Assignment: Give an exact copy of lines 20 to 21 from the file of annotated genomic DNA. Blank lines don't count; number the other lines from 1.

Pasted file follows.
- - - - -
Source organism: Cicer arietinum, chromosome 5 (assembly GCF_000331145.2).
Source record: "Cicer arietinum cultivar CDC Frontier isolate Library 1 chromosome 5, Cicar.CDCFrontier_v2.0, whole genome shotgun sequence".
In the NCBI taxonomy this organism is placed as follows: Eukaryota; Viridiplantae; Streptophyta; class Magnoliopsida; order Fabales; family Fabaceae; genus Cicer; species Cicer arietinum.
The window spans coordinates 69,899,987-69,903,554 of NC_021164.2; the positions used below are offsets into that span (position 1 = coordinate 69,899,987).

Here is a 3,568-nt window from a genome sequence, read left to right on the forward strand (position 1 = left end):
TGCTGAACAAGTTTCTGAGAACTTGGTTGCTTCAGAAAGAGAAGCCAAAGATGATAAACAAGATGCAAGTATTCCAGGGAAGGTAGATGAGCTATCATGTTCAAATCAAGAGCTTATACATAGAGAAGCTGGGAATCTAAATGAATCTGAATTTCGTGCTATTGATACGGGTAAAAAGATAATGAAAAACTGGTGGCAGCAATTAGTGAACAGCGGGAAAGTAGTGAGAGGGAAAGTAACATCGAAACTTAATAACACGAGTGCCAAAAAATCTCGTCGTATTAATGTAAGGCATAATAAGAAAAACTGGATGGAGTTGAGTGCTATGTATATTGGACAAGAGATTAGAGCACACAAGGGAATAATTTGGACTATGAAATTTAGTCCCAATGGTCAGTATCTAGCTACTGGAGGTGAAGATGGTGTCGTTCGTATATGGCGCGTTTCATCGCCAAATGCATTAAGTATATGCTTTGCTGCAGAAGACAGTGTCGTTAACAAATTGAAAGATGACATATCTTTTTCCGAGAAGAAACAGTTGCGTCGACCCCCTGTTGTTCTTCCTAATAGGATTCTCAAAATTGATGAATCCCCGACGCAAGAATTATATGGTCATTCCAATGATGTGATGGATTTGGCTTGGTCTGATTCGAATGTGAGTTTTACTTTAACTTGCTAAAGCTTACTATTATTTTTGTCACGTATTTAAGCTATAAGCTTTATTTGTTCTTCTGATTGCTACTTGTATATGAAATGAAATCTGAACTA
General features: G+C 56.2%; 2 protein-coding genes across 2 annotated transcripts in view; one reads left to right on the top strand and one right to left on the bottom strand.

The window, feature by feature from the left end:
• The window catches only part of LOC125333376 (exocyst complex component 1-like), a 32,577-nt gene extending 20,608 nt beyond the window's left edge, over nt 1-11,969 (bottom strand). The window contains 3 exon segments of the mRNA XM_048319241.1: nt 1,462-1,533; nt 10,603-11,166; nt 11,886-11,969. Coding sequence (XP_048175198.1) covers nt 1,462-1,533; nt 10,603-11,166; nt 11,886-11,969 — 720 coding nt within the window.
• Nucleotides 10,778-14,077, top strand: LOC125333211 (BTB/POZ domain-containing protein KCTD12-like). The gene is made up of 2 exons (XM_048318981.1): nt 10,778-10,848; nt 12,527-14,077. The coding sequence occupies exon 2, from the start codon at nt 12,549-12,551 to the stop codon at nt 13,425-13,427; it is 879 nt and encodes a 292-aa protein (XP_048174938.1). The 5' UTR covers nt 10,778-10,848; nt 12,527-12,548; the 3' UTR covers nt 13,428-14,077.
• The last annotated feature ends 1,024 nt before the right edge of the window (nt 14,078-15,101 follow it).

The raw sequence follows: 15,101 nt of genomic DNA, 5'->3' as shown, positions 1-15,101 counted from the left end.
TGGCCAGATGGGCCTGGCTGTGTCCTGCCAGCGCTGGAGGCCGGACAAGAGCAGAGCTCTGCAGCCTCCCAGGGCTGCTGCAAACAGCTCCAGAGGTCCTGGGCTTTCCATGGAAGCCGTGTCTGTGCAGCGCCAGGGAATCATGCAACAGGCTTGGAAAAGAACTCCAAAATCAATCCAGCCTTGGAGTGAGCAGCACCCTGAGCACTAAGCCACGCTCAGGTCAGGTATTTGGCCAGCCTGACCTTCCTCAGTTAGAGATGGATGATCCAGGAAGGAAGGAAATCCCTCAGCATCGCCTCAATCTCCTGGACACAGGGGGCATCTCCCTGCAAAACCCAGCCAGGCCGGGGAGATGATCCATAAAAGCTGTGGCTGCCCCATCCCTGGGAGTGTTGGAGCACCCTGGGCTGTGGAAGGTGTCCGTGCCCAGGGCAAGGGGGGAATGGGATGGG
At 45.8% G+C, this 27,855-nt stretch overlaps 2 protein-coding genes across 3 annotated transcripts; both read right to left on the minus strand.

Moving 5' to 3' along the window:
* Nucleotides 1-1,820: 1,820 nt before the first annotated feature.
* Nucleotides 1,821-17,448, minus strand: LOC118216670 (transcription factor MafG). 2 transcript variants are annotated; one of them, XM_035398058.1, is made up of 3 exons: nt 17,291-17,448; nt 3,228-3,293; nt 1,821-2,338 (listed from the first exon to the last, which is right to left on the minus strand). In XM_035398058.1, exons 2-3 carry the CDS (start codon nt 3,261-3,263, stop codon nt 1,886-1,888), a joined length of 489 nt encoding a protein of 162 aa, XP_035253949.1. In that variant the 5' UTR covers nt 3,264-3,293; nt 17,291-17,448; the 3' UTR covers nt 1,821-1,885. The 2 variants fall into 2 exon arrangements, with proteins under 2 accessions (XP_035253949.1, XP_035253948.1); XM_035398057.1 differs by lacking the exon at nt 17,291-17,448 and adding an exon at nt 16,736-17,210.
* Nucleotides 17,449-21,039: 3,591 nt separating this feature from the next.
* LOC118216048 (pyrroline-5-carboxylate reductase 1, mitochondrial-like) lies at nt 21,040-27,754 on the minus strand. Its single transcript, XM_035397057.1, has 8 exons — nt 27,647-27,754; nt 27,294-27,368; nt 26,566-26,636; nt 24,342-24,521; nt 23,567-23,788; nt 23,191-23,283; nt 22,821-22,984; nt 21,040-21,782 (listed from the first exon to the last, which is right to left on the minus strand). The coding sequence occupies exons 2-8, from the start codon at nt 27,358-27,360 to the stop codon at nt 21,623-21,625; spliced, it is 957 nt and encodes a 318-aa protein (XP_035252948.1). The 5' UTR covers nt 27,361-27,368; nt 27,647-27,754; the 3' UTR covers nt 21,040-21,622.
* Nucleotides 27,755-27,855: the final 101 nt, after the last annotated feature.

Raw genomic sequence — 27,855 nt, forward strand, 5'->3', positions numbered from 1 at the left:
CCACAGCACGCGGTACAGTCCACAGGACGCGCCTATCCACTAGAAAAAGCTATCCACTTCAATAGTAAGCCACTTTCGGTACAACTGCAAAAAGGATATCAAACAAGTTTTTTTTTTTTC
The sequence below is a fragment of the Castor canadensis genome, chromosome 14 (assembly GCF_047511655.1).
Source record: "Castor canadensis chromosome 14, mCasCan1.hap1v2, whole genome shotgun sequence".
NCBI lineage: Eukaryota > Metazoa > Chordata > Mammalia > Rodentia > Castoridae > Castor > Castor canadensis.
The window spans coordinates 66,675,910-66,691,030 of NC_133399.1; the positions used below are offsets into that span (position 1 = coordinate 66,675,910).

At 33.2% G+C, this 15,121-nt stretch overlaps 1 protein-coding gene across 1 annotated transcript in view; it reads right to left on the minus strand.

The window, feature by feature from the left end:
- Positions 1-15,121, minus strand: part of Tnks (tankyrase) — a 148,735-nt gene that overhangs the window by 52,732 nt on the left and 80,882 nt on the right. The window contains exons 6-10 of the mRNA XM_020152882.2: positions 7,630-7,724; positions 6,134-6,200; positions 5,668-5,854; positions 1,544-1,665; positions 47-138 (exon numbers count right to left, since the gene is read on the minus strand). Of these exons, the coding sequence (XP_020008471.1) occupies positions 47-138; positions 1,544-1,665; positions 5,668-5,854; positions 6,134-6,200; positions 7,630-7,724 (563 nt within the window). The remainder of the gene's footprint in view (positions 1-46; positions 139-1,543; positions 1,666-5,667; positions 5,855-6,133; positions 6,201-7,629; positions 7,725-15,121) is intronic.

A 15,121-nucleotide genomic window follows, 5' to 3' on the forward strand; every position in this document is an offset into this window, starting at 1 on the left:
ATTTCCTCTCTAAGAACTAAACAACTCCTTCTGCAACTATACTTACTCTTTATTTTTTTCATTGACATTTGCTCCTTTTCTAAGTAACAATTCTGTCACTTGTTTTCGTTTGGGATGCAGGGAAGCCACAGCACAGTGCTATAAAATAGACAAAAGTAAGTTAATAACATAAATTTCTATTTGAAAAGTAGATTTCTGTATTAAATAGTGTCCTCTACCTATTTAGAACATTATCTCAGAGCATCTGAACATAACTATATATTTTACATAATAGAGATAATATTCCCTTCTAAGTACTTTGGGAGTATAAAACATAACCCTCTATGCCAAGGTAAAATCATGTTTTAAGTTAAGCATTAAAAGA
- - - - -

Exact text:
* Nucleotides 27,755-27,855: the final 101 nt, after the last annotated feature.

Raw genomic sequence — 27,855 nt, forward strand, 5'->3', positions numbered from 1 at the left: